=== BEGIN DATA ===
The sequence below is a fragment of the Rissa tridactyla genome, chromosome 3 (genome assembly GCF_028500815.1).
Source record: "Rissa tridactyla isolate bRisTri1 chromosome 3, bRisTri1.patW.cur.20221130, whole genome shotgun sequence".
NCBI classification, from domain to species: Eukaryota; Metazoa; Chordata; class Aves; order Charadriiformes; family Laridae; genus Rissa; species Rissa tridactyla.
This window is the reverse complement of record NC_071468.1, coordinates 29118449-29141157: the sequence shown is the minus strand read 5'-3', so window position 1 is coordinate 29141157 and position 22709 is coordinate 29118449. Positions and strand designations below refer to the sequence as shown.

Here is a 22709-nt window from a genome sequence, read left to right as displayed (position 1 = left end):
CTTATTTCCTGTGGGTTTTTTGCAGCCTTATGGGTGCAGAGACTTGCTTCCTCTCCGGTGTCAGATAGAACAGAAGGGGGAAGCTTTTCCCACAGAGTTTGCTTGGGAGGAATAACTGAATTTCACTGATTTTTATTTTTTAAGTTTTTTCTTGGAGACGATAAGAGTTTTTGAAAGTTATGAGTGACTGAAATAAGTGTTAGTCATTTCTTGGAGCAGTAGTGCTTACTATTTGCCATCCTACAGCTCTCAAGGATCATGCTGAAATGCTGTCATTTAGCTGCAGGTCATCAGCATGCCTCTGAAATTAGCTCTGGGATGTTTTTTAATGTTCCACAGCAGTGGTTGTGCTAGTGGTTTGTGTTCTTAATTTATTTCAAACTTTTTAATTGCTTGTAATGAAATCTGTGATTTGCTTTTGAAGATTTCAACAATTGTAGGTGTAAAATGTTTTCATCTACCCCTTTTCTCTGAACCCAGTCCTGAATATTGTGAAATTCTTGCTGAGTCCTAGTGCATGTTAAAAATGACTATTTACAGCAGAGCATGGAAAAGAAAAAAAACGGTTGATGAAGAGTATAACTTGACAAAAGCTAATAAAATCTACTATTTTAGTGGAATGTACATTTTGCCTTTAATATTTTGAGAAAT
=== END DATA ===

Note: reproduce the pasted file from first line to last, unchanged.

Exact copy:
The sequence below is a fragment of the Rissa tridactyla genome, chromosome 3 (genome assembly GCF_028500815.1).
Source record: "Rissa tridactyla isolate bRisTri1 chromosome 3, bRisTri1.patW.cur.20221130, whole genome shotgun sequence".
NCBI classification, from domain to species: Eukaryota; Metazoa; Chordata; class Aves; order Charadriiformes; family Laridae; genus Rissa; species Rissa tridactyla.
This window is the reverse complement of record NC_071468.1, coordinates 29118449-29141157: the sequence shown is the minus strand read 5'-3', so window position 1 is coordinate 29141157 and position 22709 is coordinate 29118449. Positions and strand designations below refer to the sequence as shown.

Here is a 22709-nt window from a genome sequence, read left to right as displayed (position 1 = left end):
CTTATTTCCTGTGGGTTTTTTGCAGCCTTATGGGTGCAGAGACTTGCTTCCTCTCCGGTGTCAGATAGAACAGAAGGGGGAAGCTTTTCCCACAGAGTTTGCTTGGGAGGAATAACTGAATTTCACTGATTTTTATTTTTTAAGTTTTTTCTTGGAGACGATAAGAGTTTTTGAAAGTTATGAGTGACTGAAATAAGTGTTAGTCATTTCTTGGAGCAGTAGTGCTTACTATTTGCCATCCTACAGCTCTCAAGGATCATGCTGAAATGCTGTCATTTAGCTGCAGGTCATCAGCATGCCTCTGAAATTAGCTCTGGGATGTTTTTTAATGTTCCACAGCAGTGGTTGTGCTAGTGGTTTGTGTTCTTAATTTATTTCAAACTTTTTAATTGCTTGTAATGAAATCTGTGATTTGCTTTTGAAGATTTCAACAATTGTAGGTGTAAAATGTTTTCATCTACCCCTTTTCTCTGAACCCAGTCCTGAATATTGTGAAATTCTTGCTGAGTCCTAGTGCATGTTAAAAATGACTATTTACAGCAGAGCATGGAAAAGAAAAAAAACGGTTGATGAAGAGTATAACTTGACAAAAGCTAATAAAATCTACTATTTTAGTGGAATGTACATTTTGCCTTTAATATTTTGAGAAAT